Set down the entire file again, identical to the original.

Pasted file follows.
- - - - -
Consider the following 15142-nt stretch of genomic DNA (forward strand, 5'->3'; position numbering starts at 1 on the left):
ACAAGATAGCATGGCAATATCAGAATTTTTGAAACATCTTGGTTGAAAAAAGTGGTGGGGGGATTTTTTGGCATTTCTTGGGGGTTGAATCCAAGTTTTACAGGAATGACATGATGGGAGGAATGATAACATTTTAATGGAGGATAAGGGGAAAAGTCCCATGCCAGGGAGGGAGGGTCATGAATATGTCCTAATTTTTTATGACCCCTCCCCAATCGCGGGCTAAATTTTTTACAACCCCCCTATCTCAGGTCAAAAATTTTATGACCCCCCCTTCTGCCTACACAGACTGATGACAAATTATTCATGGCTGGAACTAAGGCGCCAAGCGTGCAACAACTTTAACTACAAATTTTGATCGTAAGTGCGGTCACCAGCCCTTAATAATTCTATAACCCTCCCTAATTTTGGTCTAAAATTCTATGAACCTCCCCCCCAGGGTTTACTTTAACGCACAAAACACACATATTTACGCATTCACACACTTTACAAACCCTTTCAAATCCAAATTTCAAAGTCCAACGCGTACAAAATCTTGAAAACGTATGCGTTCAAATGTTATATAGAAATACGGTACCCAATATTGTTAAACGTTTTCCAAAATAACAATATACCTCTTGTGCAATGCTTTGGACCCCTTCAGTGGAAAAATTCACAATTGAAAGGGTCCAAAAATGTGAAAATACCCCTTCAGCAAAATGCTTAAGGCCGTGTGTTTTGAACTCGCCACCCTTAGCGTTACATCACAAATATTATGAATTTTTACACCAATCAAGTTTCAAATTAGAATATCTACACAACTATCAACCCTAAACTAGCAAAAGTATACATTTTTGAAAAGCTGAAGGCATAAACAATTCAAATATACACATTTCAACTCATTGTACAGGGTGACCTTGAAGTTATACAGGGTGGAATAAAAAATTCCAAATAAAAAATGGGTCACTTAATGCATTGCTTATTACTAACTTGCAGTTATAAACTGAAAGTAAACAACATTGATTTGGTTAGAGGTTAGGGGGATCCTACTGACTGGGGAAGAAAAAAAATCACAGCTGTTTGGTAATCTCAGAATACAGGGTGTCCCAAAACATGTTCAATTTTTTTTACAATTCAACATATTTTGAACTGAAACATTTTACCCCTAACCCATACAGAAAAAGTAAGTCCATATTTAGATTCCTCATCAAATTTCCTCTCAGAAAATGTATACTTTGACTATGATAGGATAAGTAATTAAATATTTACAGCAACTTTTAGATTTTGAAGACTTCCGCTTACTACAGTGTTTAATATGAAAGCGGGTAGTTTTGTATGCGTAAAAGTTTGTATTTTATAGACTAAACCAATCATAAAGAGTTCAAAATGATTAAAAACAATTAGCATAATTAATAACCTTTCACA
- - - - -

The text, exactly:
Consider the following 15142-nt stretch of genomic DNA (forward strand, 5'->3'; position numbering starts at 1 on the left):
ACAAGATAGCATGGCAATATCAGAATTTTTGAAACATCTTGGTTGAAAAAAGTGGTGGGGGGATTTTTTGGCATTTCTTGGGGGTTGAATCCAAGTTTTACAGGAATGACATGATGGGAGGAATGATAACATTTTAATGGAGGATAAGGGGAAAAGTCCCATGCCAGGGAGGGAGGGTCATGAATATGTCCTAATTTTTTATGACCCCTCCCCAATCGCGGGCTAAATTTTTTACAACCCCCCTATCTCAGGTCAAAAATTTTATGACCCCCCCTTCTGCCTACACAGACTGATGACAAATTATTCATGGCTGGAACTAAGGCGCCAAGCGTGCAACAACTTTAACTACAAATTTTGATCGTAAGTGCGGTCACCAGCCCTTAATAATTCTATAACCCTCCCTAATTTTGGTCTAAAATTCTATGAACCTCCCCCCCAGGGTTTACTTTAACGCACAAAACACACATATTTACGCATTCACACACTTTACAAACCCTTTCAAATCCAAATTTCAAAGTCCAACGCGTACAAAATCTTGAAAACGTATGCGTTCAAATGTTATATAGAAATACGGTACCCAATATTGTTAAACGTTTTCCAAAATAACAATATACCTCTTGTGCAATGCTTTGGACCCCTTCAGTGGAAAAATTCACAATTGAAAGGGTCCAAAAATGTGAAAATACCCCTTCAGCAAAATGCTTAAGGCCGTGTGTTTTGAACTCGCCACCCTTAGCGTTACATCACAAATATTATGAATTTTTACACCAATCAAGTTTCAAATTAGAATATCTACACAACTATCAACCCTAAACTAGCAAAAGTATACATTTTTGAAAAGCTGAAGGCATAAACAATTCAAATATACACATTTCAACTCATTGTACAGGGTGACCTTGAAGTTATACAGGGTGGAATAAAAAATTCCAAATAAAAAATGGGTCACTTAATGCATTGCTTATTACTAACTTGCAGTTATAAACTGAAAGTAAACAACATTGATTTGGTTAGAGGTTAGGGGGATCCTACTGACTGGGGAAGAAAAAAAATCACAGCTGTTTGGTAATCTCAGAATACAGGGTGTCCCAAAACATGTTCAATTTTTTTTACAATTCAACATATTTTGAACTGAAACATTTTACCCCTAACCCATACAGAAAAAGTAAGTCCATATTTAGATTCCTCATCAAATTTCCTCTCAGAAAATGTATACTTTGACTATGATAGGATAAGTAATTAAATATTTACAGCAACTTTTAGATTTTGAAGACTTCCGCTTACTACAGTGTTTAATATGAAAGCGGGTAGTTTTGTATGCGTAAAAGTTTGTATTTTATAGACTAAACCAATCATAAAGAGTTCAAAATGATTAAAAACAATTAGCATAATTAATAACCTTTCACA